Photo credit: Deanna Roselli

Photo credit: Deanna Roselli

Cell phone companies are abundant and the plans are affordable in Medellin.  I got a prepaid SIM card for 5,000 COP ($1.70) and paid Claro 42,900 COP ($14.55) for 2GB of web, email etc and unlimited What’s App, Facebook and Twitter, which is where I waste most of my internet allowance anyway.  Compared to $50+/month for comparable usage in the USA, that’s a really good price.

Both eating out and groceries are very affordable in Medellin.  You can get a burger + fries for 25,000 COP ($8.50) at a nicer sit-down place or for 10,000 COP ($3.40) at a fast food place. Nearly every restaurant will deliver your food or drinks for a small fee so you don’t have to cook at home unless you want to.  If you do decide to cook at home, groceries are very affordable, whether you go to the Whole Foods-esque store Carulla or the more local and affordable shop Euro.  Expect to spend about 40,000 to 80,000 COP ($13.70 – 27.30) for a weeks worth of groceries, depending on where you shop and what you buy.  For reference, three mangos will cost approximately 3,000 COP ($1.05) and most other fresh produce is similarly affordable.  Imported goodies, like pesto, is more expensive, costing 22,000 COP ($7.50.)  A package of arepas (the Colombian staple food) will range from 4,000 to 8,000 COP ($1.36 – $2.73) depending on the brand and how many are in a package.  

Luxuries

Medellin is a city where you can splurge. Taxis are affordable. Getting a massage or your hair done is reasonable. You can get eyelash extensions for 30,000 COP ($11) and a pedicure at a really nice place for 16,000 COP ($5.50).  If you want to save money on your splurges, you could leave Poblado and get your treatments done in Laureles for about half, with decent pedicures going for 8,000 COP ($2.75).  A nice gym membership can be as little as 160,000 COP (or $55) for a 3 month contract.  Massages are equally affordable.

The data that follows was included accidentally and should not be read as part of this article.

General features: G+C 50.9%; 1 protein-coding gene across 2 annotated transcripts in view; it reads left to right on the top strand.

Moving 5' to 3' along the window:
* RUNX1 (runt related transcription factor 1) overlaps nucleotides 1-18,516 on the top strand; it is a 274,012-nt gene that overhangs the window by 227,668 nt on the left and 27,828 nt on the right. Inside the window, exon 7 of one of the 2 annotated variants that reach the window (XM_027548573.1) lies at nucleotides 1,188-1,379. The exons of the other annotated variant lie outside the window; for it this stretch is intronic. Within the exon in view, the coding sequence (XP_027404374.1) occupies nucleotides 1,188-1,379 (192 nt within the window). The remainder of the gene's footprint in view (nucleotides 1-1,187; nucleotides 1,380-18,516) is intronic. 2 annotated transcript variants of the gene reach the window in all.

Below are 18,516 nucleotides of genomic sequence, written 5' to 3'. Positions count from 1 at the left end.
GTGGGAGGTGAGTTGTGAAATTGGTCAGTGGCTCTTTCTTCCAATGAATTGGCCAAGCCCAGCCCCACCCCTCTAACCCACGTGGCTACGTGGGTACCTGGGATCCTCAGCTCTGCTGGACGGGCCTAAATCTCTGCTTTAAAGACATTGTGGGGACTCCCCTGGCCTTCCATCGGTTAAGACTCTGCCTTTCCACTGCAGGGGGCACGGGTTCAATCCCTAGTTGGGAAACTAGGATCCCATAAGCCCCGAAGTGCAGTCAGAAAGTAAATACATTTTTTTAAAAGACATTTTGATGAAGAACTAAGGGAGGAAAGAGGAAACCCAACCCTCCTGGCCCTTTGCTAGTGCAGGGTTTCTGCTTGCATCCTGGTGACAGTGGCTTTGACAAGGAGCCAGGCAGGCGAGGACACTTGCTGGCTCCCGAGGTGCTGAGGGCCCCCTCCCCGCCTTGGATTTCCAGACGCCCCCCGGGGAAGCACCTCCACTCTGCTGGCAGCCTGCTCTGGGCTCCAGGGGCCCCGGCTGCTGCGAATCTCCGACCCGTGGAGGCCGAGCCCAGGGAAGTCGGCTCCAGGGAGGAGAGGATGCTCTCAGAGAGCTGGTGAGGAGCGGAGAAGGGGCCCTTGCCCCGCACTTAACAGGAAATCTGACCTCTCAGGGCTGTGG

If you’re celebrating a birthday or any other special event, it’s easy to splurge at a nice restaurant in Medellin without breaking the bank.  For example, you could go to Chiclayo, a lovely Peruvian restaurant in Laureles, and have a bottle of wine and two entrees for 105,000 COP ($35.80).

Medellin is a great place to buy many things (like food) but certain things like makeup and electronics are still quite expensive.  A known brand, like Maybelline, powder can cost upwards of 30,000 COP ($10.23) so if you wear make-up, stock up before you leave home.  Electronics are similarly pricey so make sure everything you need is in good working condition before you head to Colombia.  A new apple laptop charger will cost 328,000 ($112) and a 16GB iPhone 6s Plus will cost 3,255,900 COP ($1,110).  

Is it worth it?

That depends.  Do you like warm weather, great coffee and fast internet?  If so, Medellin might be a good fit for you.  If you prefer to be cold, decaffeinated and/or off-the-grid, you may want to look at another city.

I didn’t expect to like Medellin as much as I did but I can easily see why so many digital nomads and expats flock to city and why it is dubbed “the Chiang Mai of South America”.  More than anywhere else I’ve visited in Latin America, it has the same coffee shop culture and ability to function without speaking the local language as Chiang Mai.  If you love Chiang Mai but have to work on US time zones, consider Medellin.  

 

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Author: Jonathan Look

In 2011 Jonathan Look decided to change his life and pursue adventures instead of comfort and possessions. His goal is to travel the world solo; one country at a time, one year at a time. To accomplish this he got rid of most of his possessions, packed up what little he saw as necessities and headed out. His goal is to spend ten years discovering new places, meeting new people and taking the time to learn about them, their values and their place on this tiny planet. He embraces the philosophy that says a person is the sum of their experiences and rejects the fraud of modern consumerism that makes people into slaves of their consumption. He doesn't intend to be modern day ascetic, just more mindful of his place in the world and to make decisions according to that new standard.